Here's What to Know if You're Still Short on Baby Formula

Learn about safe formula substitutes and more.

Jessica Rendall Wellness Writer
Jessica is a writer on the Wellness team with a focus on health news. Before CNET, she worked in local journalism covering public health issues, business and music.
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Jessica Rendall
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A scoop of baby formula against a bright blue background.
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If you've struggled to find formula for your child in recent months, you're not alone. The baby formula shortage took US parents by surprise earlier this spring and summer, and many scrambled to find suitable formula that their babies were able to eat. While access issues have eased for some within the last few months, the effects of the shortage are still being felt by others.

There've been policies put in place to help ease the burden. Guidelines for WIC, the Special Supplemental Nutrition Program for Women, Infants and Children, have been relaxed in some states. (Find your local office here.) In late August, the US Department of Agriculture extended waivers to families who use WIC so they'll have more formula options and brands available to them through the end of the year. The US Food and Drug Administration has also eased rules for imported formulas, encouraging outside manufacturers to (with permission) enter the US baby formula market.

If you're still running low on formula, here's what pediatricians say to do and where to go for replacements.

See more: How You Can Claim Money from a $2 Million Baby Formula Settlement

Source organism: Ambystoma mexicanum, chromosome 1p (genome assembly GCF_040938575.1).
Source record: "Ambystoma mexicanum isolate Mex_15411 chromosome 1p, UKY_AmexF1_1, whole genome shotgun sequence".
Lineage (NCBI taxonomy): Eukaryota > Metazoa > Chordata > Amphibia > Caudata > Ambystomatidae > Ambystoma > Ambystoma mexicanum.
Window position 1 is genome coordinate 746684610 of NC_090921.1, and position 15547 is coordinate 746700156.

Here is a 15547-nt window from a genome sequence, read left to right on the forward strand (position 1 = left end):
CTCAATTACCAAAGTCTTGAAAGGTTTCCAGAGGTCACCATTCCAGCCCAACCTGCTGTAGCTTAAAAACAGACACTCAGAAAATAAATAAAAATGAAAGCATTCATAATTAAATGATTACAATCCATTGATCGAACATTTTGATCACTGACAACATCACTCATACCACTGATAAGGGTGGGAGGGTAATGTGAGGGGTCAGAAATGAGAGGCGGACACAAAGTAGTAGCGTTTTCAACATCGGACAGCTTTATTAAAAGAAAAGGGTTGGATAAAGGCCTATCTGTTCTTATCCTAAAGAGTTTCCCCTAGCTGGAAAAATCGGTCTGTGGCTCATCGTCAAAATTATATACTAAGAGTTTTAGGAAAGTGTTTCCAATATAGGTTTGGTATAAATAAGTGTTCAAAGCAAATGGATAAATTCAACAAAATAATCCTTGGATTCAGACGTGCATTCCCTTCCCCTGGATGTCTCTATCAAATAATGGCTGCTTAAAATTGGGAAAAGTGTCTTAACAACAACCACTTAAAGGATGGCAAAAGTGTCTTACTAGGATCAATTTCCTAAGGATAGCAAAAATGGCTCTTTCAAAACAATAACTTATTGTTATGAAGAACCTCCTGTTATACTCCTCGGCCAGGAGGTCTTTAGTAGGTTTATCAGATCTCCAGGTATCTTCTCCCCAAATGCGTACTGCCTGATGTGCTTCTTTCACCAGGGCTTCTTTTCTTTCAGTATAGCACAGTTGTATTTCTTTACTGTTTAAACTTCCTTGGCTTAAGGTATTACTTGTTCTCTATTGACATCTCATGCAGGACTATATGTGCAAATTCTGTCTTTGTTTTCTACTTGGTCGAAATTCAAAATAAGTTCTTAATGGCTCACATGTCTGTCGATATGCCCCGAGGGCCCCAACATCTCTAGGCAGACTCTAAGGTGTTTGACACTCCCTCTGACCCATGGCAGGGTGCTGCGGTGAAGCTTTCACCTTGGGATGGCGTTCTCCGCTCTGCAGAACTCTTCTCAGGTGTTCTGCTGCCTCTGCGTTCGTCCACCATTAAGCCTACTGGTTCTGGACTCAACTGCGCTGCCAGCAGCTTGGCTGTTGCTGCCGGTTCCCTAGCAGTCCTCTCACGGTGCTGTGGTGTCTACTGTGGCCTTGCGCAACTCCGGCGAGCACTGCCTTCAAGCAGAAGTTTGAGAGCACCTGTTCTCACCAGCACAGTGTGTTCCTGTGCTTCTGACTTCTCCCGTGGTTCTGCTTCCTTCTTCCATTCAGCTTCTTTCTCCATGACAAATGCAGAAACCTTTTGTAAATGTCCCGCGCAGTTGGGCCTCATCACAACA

A baby drinks a bottle while being held.
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Where to look for baby formula if yours is out of stock

If you can't find your formula, call your pediatrician to see if they have any in stock. Pediatricians often get samples of different formulas and may be able to help out, Dr. Steven Abelowitz, pediatrician and medical director of Coastal Kids, told CNET in May. Doctors also may have samples left over from formula representatives.

"Other places that folks can look at are different charities," Abelowitz. Some charities or food assistance programs, such as the WIC nutrition assistance program, have income requirements. However, given the shortage, some assistance programs may be more willing to expand eligibility, depending on the area or circumstance. 

If you are a WIC member, contact your local office to find formula. WIC programs nationwide have been urged to loosen restrictions and help parents find alternatives.

The American Academy of Pediatrics also recommends checking smaller stores instead of the big retailers (like your local mom and pop shop or drug store), and buying online from well-known distributors, if you can afford it. Social media groups dedicated to parenting may also have good resources for your area, and you may meet another parent with extra in stock. 

But make sure to run any advice you get from parenting groups by your pediatrician, the AAP notes. 

You can also safely feed formula made for babies who were born premature to full-term babies for a few weeks if your recommended formula isn't available, the AAP says.

Is it OK to switch brands? 

"Of course it's preferred to stick to the same formula," Abelowitz said, but the next alternative is finding a formula as similar as possible to the one you were using. Because there are so many formula brands, Abelowitz recommends reaching out to your pediatrician to see which formulas would be acceptable swaps. 

Because not everyone has a pediatrician they can check in with, you can also call your local pharmacy and ask to speak with a pharmacist about an alternative formula for your child, Abelowitz says.

But you should really stay away from swapping between infant and toddler formula, he says. Baby formula and toddler formula are made to address different nutritional needs.